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1.  Chronic Electrical Stimulation of the Carotid Sinus Baroreflex Improves LV Function and Promotes Reversal of Ventricular Remodeling in Dogs with Advanced Heart Failure 
Circulation. Heart failure  2010;4(1):65-70.
Autonomic abnormalities exist in heart failure (HF) and contribute to disease progression. Activation of the Carotid sinus baroreflex (CSB) has been shown to reduce sympathetic outflow and augment parasympathetic vagal tone. This study tested the hypothesis that long-term electrical activation of carotid sinus baroreflex improves left ventricular (LV) function and attenuates progressive LV remodeling in dogs with advanced chronic HF.
Methods and Results
Studies were performed in 14 dogs with coronary microembolization-induced HF (LV ejection fraction, EF ~25%). Eight dogs were chronically instrumented for bilateral CSB activation using the Rheos® System (CVRx® Inc., Minneapolis, MN) and 6 were not and served as controls. All dogs were followed for 3 months and none received other background therapy. During follow-up, treatment with CSB increased LV EF 4.0 ± 2.4 % compared to a reduction in control dogs of −2.8 ± 1.0% (p<0.05). Similarly, treatment with CSB decreased LV end-systolic volume −2.5 ± 2.7 ml compared to an increase in control dogs of 6.7 ± 2.9 ml (p<0.05). Compared to control, CSB activation significantly decreased LV end-diastolic pressure and circulating plasma norepinephrine, normalized expression of cardiac β1-adrenergic receptors, β-adrenergic receptor kinase and nitric oxide synthase and reduced interstitial fibrosis and cardiomyocyte hypertrophy.
In dogs with advanced HF, CSB activation improves global LV function and partially reverses LV remodeling both globally and at cellular and molecular levels.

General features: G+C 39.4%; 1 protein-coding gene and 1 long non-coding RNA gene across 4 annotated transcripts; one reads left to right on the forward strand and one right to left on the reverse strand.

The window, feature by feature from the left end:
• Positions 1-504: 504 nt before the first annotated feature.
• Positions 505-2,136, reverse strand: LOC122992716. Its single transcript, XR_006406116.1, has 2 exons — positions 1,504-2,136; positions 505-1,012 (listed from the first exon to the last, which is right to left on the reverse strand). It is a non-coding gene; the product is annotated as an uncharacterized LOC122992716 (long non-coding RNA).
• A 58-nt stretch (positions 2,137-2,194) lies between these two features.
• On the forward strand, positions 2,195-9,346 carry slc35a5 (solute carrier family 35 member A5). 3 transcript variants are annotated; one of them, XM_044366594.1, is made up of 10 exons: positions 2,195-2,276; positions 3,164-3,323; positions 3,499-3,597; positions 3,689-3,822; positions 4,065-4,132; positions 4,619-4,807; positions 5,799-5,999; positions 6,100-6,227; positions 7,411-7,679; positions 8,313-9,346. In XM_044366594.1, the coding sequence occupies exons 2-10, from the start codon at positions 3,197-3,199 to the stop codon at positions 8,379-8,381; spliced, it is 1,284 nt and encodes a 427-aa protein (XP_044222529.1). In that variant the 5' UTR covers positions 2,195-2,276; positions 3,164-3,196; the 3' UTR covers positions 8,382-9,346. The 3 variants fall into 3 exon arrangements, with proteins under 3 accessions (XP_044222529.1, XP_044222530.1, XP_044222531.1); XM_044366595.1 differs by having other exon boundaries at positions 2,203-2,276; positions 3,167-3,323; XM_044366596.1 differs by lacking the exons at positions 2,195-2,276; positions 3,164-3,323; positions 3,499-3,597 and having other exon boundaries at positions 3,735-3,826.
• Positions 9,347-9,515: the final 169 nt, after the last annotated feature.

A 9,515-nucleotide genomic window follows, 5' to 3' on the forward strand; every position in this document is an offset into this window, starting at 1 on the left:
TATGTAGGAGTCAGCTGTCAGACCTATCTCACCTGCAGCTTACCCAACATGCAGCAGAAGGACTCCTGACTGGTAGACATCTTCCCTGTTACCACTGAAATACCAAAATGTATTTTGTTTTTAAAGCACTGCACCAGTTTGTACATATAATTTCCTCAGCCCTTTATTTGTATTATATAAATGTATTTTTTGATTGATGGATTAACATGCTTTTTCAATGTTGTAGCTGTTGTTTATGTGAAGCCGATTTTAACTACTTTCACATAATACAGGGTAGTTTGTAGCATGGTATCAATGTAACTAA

PMCID: PMC3048958  PMID: 21097604
heart failure; ventricular remodeling; gene expression; baroreflex function
Hypertension  2009;53(5):833-838.
Previous studies suggest that prolonged electrical activation of the baroreflex may reduce arterial pressure more than chronic blockade of α1-and β1,2-adrenergic receptors. To determine whether central inhibition of sympathetic outflow has appreciable effects to chronically reduce arterial pressure by actions distinct from well established mechanisms, we hypothesized that chronic baroreflex activation would lower arterial pressure substantially even during complete α1-and β1,2-adrenergic receptor blockade. This hypothesis was tested in 6 dogs during adrenergic blockade (18 days) with and without electrical activation of the carotid baroreflex (7 days). During chronic adrenergic blockade alone, there was a sustained decrease in mean arterial pressure of 21±2 mm Hg (control = 95±4 mm Hg) and nearly a 3-fold increase in plasma norepinephrine concentration (control = 138±6pg/mL), likely due to baroreceptor unloading. In comparison, during adrenergic blockade + prolonged baroreflex activation, plasma norepinephrine concentration decreased to control levels and mean arterial pressure fell an additional 10±1 mm Hg. Because of differences in plasma norepinephrine concentration, we also tested the acute blood pressure lowering effects of MK-467, a peripherally acting α2-antagonist. After administration of MK-467, there was a significantly greater fall in arterial pressure during adrenergic blockade (15±3 mm Hg) than during adrenergic blockade + prolonged baroreflex activation (7±3 mm Hg). These findings suggest that reflex-induced increases in sympathetic activity attenuate reductions in arterial pressure during chronic adrenergic blockade and that inhibition of central sympathetic outflow by prolonged baroreflex activation lowers arterial pressure further by previously undefined mechanisms, possibly by diminishing attendant activation of postjunctional α2-adrenergic receptors.
PMCID: PMC2698596  PMID: 19273736
baroreflex; arterial pressure; sympathetic nervous system; α-and β-adrenergic receptors; norepinephrine; renin-angiotensin system

Results 1-2 (2)